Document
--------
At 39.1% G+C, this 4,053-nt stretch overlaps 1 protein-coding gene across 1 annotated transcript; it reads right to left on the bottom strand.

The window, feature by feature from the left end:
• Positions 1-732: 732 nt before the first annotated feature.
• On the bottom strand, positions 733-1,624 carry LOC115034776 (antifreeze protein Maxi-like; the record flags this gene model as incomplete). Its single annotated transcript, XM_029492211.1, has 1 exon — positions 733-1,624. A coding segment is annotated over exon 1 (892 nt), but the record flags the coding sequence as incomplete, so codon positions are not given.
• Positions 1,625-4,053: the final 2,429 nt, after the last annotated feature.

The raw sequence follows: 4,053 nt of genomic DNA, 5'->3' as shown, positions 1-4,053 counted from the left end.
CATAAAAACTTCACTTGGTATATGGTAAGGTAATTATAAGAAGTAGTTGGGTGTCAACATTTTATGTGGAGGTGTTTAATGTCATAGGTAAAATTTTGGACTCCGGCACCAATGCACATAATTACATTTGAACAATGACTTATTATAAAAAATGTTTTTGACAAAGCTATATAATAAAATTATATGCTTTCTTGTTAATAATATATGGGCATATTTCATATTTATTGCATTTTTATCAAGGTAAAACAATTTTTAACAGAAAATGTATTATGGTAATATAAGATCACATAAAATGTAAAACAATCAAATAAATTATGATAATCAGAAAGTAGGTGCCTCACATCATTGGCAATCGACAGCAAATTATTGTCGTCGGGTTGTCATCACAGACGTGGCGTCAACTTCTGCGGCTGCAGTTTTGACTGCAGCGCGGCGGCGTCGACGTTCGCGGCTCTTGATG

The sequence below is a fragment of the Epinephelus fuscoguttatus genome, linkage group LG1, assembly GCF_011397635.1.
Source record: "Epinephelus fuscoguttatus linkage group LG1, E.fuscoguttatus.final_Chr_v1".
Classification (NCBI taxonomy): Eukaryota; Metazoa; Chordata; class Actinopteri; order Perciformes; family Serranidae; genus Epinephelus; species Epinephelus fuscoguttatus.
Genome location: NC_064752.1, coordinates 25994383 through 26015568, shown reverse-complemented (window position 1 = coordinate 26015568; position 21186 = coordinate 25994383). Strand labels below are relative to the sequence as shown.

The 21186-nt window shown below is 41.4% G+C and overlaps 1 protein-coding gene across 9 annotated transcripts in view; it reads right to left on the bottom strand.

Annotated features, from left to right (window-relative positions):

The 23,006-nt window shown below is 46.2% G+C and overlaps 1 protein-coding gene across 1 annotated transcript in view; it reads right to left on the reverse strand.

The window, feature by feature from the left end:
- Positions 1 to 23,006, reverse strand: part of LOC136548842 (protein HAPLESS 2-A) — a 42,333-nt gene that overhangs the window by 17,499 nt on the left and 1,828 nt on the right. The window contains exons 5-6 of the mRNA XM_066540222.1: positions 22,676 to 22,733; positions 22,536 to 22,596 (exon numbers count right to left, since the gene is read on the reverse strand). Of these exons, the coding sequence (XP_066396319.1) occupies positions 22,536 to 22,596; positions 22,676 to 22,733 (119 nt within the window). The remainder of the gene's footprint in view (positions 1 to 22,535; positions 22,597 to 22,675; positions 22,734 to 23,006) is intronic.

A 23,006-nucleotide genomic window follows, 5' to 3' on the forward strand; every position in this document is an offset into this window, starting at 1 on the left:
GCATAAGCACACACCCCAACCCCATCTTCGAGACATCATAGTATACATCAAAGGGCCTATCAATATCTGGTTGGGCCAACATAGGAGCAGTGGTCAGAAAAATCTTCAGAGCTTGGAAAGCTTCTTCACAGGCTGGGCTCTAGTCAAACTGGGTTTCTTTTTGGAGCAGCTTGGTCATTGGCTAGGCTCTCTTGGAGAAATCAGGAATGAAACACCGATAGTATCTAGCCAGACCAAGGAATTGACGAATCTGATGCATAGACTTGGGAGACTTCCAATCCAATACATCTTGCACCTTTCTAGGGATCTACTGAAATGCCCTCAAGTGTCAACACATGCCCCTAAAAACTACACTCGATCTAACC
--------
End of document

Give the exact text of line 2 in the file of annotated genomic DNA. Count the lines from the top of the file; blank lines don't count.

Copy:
The window, feature by feature from the left end: